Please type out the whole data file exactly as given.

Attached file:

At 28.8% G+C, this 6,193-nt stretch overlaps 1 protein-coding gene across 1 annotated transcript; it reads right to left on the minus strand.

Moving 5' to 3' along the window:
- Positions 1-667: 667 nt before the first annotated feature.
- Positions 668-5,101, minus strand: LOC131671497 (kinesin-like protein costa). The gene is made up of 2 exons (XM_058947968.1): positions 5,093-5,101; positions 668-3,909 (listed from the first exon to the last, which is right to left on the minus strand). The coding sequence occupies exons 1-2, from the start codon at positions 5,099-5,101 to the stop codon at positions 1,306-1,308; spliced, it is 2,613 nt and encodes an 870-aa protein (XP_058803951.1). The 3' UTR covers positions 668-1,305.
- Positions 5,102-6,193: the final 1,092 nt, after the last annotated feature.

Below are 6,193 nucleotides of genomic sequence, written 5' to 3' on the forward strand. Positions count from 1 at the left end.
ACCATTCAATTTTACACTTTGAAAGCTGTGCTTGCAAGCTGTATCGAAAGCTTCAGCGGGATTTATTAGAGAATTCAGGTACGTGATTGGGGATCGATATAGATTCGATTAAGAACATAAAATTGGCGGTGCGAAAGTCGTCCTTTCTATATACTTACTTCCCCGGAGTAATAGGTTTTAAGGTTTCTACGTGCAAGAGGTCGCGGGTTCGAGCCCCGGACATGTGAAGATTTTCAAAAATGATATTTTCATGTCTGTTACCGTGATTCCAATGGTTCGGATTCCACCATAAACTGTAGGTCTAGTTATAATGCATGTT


At 28.8% G+C, this 6,193-nt stretch overlaps 1 protein-coding gene across 1 annotated transcript; it reads right to left on the minus strand.

Moving 5' to 3' along the window:
- Positions 1-667: 667 nt before the first annotated feature.
- Positions 668-5,101, minus strand: LOC131671497 (kinesin-like protein costa). The gene is made up of 2 exons (XM_058947968.1): positions 5,093-5,101; positions 668-3,909 (listed from the first exon to the last, which is right to left on the minus strand). The coding sequence occupies exons 1-2, from the start codon at positions 5,099-5,101 to the stop codon at positions 1,306-1,308; spliced, it is 2,613 nt and encodes an 870-aa protein (XP_058803951.1). The 3' UTR covers positions 668-1,305.
- Positions 5,102-6,193: the final 1,092 nt, after the last annotated feature.

Below are 6,193 nucleotides of genomic sequence, written 5' to 3' on the forward strand. Positions count from 1 at the left end.
ACCATTCAATTTTACACTTTGAAAGCTGTGCTTGCAAGCTGTATCGAAAGCTTCAGCGGGATTTATTAGAGAATTCAGGTACGTGATTGGGGATCGATATAGATTCGATTAAGAACATAAAATTGGCGGTGCGAAAGTCGTCCTTTCTATATACTTACTTCCCCGGAGTAATAGGTTTTAAGGTTTCTACGTGCAAGAGGTCGCGGGTTCGAGCCCCGGACATGTGAAGATTTTCAAAAATGATATTTTCATGTCTGTTACCGTGATTCCAATGGTTCGGATTCCACCATAAACTGTAGGTCTAGTTATAATGCATGTT